February 26, 1999
by Dennis T. Avery
Experts say that increased consumption of organically grown, unprocessed foods produced without synthetic fertilizers, pesticides, or preservatives may also be contributing to the problem.
"‘Organic’ means a food is grown in animal manure," noted Robert V. Tauxe, MD, MPH, chief of the CDC’s foodborne and diarrheal diseases branch, at the 36th Interscience Conference on Antimicrobial Agents and Chemotherapy, also held in New Orleans.
Studies have found that E coli can survive in cow manure for 70 days and can multiply in foods grown with manure, unless heat or additives such as salt or preservatives are used to kill the microbes.
But there are essentially no regulations related to the use of animal manure in agriculture, said Tauxe, who predicted that oversight of the problem will ultimately be instituted by some government agency.
"We got rid of human waste in our food and water, and I think we’re going to have better control in the future of manure in our food and water," he said.
"Medical News and Perspectives"—January 8, 1997, Journal of the American Medical Association 277:97-98
The current unwillingness of the CDC to discuss or address this information is particularly disturbing. The disproportionately high share of confirmed E. coli O157:H7 cases attributed to organic and natural foods would seem to warrant closer study to enable the appropriate governmental and private institutions to fully protect consumers’ health. Yet Sharon Hoskins of the CDC told Alternative Agriculture News that the CDC did not have any such research currently in the works, nor was it planning to conduct any in the future because such research was "not warranted." "We are not planning any research on organic and natural foods," Hoskins said.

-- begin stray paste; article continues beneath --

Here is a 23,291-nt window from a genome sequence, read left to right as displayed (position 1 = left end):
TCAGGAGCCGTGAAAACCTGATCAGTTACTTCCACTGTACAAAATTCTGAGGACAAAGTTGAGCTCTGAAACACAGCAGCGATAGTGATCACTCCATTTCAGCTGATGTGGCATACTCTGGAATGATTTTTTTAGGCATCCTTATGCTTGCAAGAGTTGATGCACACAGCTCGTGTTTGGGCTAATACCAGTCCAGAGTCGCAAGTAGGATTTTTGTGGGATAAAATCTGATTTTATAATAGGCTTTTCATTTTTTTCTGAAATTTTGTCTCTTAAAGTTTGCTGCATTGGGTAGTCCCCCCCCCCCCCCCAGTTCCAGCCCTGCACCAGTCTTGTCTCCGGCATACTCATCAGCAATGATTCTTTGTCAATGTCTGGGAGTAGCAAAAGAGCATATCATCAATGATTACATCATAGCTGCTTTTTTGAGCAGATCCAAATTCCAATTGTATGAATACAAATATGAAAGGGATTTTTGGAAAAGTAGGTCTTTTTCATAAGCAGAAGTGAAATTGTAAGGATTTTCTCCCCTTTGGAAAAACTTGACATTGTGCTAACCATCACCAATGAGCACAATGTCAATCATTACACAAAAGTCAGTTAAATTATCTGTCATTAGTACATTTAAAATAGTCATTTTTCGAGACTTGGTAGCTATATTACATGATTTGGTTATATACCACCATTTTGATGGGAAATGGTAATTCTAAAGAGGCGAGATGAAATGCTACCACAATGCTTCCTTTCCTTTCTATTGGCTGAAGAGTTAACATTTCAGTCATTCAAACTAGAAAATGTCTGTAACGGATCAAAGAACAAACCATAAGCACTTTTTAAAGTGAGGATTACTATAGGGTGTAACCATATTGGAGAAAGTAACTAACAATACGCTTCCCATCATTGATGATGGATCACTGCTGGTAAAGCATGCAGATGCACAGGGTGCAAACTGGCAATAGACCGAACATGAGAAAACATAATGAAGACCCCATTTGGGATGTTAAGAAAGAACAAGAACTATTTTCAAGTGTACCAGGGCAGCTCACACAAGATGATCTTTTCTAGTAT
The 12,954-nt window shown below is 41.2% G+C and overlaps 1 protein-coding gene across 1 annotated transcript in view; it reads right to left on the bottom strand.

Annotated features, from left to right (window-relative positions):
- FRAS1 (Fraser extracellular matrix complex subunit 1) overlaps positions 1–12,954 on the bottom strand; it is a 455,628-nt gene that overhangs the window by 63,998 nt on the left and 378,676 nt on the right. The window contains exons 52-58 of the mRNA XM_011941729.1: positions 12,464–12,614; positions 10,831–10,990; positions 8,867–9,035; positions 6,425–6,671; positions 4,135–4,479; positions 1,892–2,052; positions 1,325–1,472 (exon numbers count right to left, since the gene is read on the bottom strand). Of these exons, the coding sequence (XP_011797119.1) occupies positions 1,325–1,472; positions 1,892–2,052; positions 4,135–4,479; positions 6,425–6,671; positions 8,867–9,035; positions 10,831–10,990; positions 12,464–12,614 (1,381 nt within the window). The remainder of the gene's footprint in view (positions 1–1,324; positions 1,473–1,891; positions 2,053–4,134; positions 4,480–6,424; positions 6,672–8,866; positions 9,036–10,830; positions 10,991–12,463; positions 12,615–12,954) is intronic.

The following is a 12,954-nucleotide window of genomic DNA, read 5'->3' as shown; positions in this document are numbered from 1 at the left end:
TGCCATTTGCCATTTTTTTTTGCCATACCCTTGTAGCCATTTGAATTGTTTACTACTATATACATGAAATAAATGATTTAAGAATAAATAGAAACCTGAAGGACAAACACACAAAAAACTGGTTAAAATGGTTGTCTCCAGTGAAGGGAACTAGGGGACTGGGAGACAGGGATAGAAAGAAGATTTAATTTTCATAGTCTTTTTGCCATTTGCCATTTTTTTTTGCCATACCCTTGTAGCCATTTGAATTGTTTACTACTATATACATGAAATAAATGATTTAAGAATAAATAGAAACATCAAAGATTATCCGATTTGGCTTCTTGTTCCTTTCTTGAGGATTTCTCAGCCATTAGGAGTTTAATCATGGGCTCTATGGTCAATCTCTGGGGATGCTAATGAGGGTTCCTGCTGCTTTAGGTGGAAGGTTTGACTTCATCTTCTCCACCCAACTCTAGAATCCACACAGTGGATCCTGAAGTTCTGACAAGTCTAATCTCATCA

Quotes of Ms. Hoskins in the Wallace Institute press release also imply that she had tried to contact the magazine and the author, presumably to correct Mr. Avery’s "error." She is quoted as saying, "We have tried to contact the magazine and have never been able to speak with anyone at American Outlook, including the editor. There has been no response." In fact, Ms. Hoskins left a single voicemail message, and repeated attempts to contact her over a two-week period were unsuccessful. Ms. Kay Golen, director of media relations at the CDC and Ms. Hoskins’s immediate supervisor, eventually responded to Hudson staff inquiries on February 26. When a Center for Global Food Issues researcher requested that she refer future callers about Mr. Avery’s article to the CDC data on E. coli outbreaks for 1996, Ms. Golen refused, indicating that she needed to look at the issue more closely.
As noted earlier, the CDC data is all that we have on the risks of E. coli 0157:H7 infections inherent in organic and natural foods, and it clearly warrants further study and discussion. It is incumbent upon government agencies and proponents of organic farming to determine for certain whether these foods are more dangerous than conventionally grown meats and produce, and then to publicize the study results widely. We hope that Dennis Avery’s American Outlook article and subsequent discussion will spur that process along.
Dennis T. Avery is based in Churchville, VA, and is director of the Hudson Institute's Center for Global Food Issues.
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